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Hive Thermostat Mini review: The smallest, cheapest smart thermostat

Our Rating 
Price when reviewed 
59
thermostat only; £119 with Hub and Receiver

The Hive Mini isn’t the smartest thermostat but it’s affordable, and works especially well if you buy the radiator valves to go with it

Pros 
Cheap
Easy to use
Expandable
Cons 
Not the smartest thermostat
Radiator valves add significantly to cost
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With energy prices rocketing, and more consumers than ever looking at how best to save money on their bills, Hive's new Thermostat Mini looks set to take full advantage.

It's the cheapest thermostat in British Gas' range, undercutting the main Hive Smart Thermostat by £60 and it's the most discreet as well, ditching the protruding buttons and knobs of its bigger brother in favour of a slimmed-down feature set and a move to all-touch controls. 

Hive Thermostat Mini review: What do you get for the money?

The Hive Mini can be purchased on its own for a mere £59 but it's only part of a larger system. The majority of users – those new to Hive – will need to buy the Hive Hub and Receiver units in addition to the thermostat itself in a package that costs £119.

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On top of that, you'll also need to pay for a professional installation (£100 if you want a Hive engineer to do it for you) as Hive does not recommend you install the system itself. The engineer will connect the Receiver unit to mains power and your boiler, hook up the Hub to your wireless router and install the thermostat in an appropriate location.

The thermostat itself is a neat device and a lot more discreet than the regular Hive Thermostat. It measures 85 x 22 x 85mm (WDH) (versus 90 x 37 x 90mm) and has a small colour screen hidden behind a mirrored front plate. The three touch-control buttons are arranged along the bottom of the front plate.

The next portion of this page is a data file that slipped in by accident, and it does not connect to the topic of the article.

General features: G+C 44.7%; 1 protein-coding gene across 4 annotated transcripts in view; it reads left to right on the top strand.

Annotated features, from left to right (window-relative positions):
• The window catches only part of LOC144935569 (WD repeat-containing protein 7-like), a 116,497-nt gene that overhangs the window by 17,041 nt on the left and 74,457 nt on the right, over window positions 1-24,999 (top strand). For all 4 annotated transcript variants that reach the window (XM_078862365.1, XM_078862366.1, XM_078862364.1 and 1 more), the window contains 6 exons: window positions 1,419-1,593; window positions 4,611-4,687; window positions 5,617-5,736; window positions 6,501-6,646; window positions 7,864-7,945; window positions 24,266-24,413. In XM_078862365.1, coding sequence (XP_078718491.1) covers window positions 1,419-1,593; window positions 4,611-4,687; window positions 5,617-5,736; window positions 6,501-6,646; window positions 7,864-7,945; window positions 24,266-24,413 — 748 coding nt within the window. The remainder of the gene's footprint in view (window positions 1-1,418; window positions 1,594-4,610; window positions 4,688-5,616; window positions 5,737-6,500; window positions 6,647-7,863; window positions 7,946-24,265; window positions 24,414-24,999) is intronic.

Just like the larger thermostat, the Hive Mini is mounted by clipping it onto a small plastic bracket that screws to your wall and is powered by four batteries (in this case AAA cells) so you don't need to worry about running a mains cable through your walls to it.

Hive Thermostat Mini vs Hive Thermostat: What’s the difference?

Aside from the size, the key difference between the Hive Mini and its larger sibling is that the Mini offers less control at the thermostat itself.

It displays the current temperature when you tap the centre O button and allows you to adjust the target temperature up and down using the up and down buttons. It also lets you switch the heating on and off and put your heating into schedule mode, but that's your lot.

With the larger Hive Thermostat you can create a schedule on the thermostat itself and tap a button on the top edge of the thermostat to put your heating into a temporary boost mode. With the Mini, you can still perform all these functions but you have to do so via the Hive app on your phone or your tablet.

READ NEXT: The best smart thermostats to buy today

Hive Thermostat Mini review: Hive app and Hive heating plus

It's a bit of an irritation to lose the boost feature on the Hive Mini as that's something I've become accustomed to over the years but, once I'd got used to firing up the app to do it instead, it quickly became second nature.

Of course, that's not all that the app allows you to do. At its most basic, the app allows you to turn your heating on and off from wherever you happen to be, whether you're at home or out and about.

It also lets you implement schedules, which can be as simple or as complicated as you like. You do this by setting up any number of slots, each of which is assigned a start time, end time and a target temperature.

Out of the box, each day is divided into four slots, with the heating coming on first thing in the morning and last thing at night and going into frost protection mode in between. However, you can have as many slots as you want, set to any number of different temperatures. To make setup easier, once you've set up one day's schedule, you can copy that schedule to other days of the week or you can set up each day individually if you like. Simple.

You can leave it at that if you want, but the system only fully comes into its own if you enable its smart features, the most effective of which is its ability to support the optional Hive smart radiator valves.

These let you set up individual schedules and temperature targets for the rooms in which they're installed. They replace your existing manual thermostatic radiator valves (TRVs), are powered by a couple of AA batteries and are simple to install yourself. They're quite expensive at £54 each, though, and although you can save a bit by buying a multipack you can wind up paying quite a lot if you have a lot of radiators.